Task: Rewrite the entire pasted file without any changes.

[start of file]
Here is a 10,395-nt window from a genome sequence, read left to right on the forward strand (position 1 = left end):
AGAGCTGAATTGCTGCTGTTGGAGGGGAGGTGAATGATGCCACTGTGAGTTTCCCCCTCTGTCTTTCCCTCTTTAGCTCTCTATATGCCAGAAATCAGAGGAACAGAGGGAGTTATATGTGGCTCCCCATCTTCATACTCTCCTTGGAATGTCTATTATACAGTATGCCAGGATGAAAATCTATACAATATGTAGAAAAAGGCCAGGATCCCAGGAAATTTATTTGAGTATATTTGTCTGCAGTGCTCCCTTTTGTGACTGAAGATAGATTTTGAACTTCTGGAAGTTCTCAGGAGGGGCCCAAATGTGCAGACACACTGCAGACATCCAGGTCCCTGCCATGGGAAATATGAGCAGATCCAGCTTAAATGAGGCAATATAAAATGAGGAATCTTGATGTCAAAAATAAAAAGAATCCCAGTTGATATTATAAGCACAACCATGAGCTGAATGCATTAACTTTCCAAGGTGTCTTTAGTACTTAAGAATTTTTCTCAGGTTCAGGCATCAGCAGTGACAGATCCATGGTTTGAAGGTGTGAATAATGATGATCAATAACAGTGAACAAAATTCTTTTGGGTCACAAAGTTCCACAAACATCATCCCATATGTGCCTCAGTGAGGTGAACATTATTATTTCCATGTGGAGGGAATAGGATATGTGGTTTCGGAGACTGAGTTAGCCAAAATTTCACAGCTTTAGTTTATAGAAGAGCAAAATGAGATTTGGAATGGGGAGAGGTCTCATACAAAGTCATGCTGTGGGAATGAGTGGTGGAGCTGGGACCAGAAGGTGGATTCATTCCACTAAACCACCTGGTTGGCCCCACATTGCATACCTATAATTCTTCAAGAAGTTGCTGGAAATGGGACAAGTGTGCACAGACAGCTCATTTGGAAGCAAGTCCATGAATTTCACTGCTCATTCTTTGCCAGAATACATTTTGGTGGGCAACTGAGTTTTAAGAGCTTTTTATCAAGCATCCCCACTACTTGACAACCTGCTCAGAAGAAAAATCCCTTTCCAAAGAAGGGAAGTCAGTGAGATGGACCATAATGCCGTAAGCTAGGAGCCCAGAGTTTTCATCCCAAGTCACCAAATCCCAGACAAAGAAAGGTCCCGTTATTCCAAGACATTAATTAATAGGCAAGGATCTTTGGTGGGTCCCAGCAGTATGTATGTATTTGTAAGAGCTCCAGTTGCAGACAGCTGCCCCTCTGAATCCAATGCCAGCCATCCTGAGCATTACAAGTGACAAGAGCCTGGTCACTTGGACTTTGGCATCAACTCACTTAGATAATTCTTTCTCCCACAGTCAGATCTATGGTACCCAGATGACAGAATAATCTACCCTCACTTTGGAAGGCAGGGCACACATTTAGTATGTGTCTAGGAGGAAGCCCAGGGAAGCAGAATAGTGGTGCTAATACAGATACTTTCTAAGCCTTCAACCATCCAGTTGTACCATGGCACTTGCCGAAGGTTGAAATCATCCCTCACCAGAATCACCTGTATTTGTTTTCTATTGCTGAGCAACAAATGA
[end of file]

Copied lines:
Here is a 10,395-nt window from a genome sequence, read left to right on the forward strand (position 1 = left end):
AGAGCTGAATTGCTGCTGTTGGAGGGGAGGTGAATGATGCCACTGTGAGTTTCCCCCTCTGTCTTTCCCTCTTTAGCTCTCTATATGCCAGAAATCAGAGGAACAGAGGGAGTTATATGTGGCTCCCCATCTTCATACTCTCCTTGGAATGTCTATTATACAGTATGCCAGGATGAAAATCTATACAATATGTAGAAAAAGGCCAGGATCCCAGGAAATTTATTTGAGTATATTTGTCTGCAGTGCTCCCTTTTGTGACTGAAGATAGATTTTGAACTTCTGGAAGTTCTCAGGAGGGGCCCAAATGTGCAGACACACTGCAGACATCCAGGTCCCTGCCATGGGAAATATGAGCAGATCCAGCTTAAATGAGGCAATATAAAATGAGGAATCTTGATGTCAAAAATAAAAAGAATCCCAGTTGATATTATAAGCACAACCATGAGCTGAATGCATTAACTTTCCAAGGTGTCTTTAGTACTTAAGAATTTTTCTCAGGTTCAGGCATCAGCAGTGACAGATCCATGGTTTGAAGGTGTGAATAATGATGATCAATAACAGTGAACAAAATTCTTTTGGGTCACAAAGTTCCACAAACATCATCCCATATGTGCCTCAGTGAGGTGAACATTATTATTTCCATGTGGAGGGAATAGGATATGTGGTTTCGGAGACTGAGTTAGCCAAAATTTCACAGCTTTAGTTTATAGAAGAGCAAAATGAGATTTGGAATGGGGAGAGGTCTCATACAAAGTCATGCTGTGGGAATGAGTGGTGGAGCTGGGACCAGAAGGTGGATTCATTCCACTAAACCACCTGGTTGGCCCCACATTGCATACCTATAATTCTTCAAGAAGTTGCTGGAAATGGGACAAGTGTGCACAGACAGCTCATTTGGAAGCAAGTCCATGAATTTCACTGCTCATTCTTTGCCAGAATACATTTTGGTGGGCAACTGAGTTTTAAGAGCTTTTTATCAAGCATCCCCACTACTTGACAACCTGCTCAGAAGAAAAATCCCTTTCCAAAGAAGGGAAGTCAGTGAGATGGACCATAATGCCGTAAGCTAGGAGCCCAGAGTTTTCATCCCAAGTCACCAAATCCCAGACAAAGAAAGGTCCCGTTATTCCAAGACATTAATTAATAGGCAAGGATCTTTGGTGGGTCCCAGCAGTATGTATGTATTTGTAAGAGCTCCAGTTGCAGACAGCTGCCCCTCTGAATCCAATGCCAGCCATCCTGAGCATTACAAGTGACAAGAGCCTGGTCACTTGGACTTTGGCATCAACTCACTTAGATAATTCTTTCTCCCACAGTCAGATCTATGGTACCCAGATGACAGAATAATCTACCCTCACTTTGGAAGGCAGGGCACACATTTAGTATGTGTCTAGGAGGAAGCCCAGGGAAGCAGAATAGTGGTGCTAATACAGATACTTTCTAAGCCTTCAACCATCCAGTTGTACCATGGCACTTGCCGAAGGTTGAAATCATCCCTCACCAGAATCACCTGTATTTGTTTTCTATTGCTGAGCAACAAATGA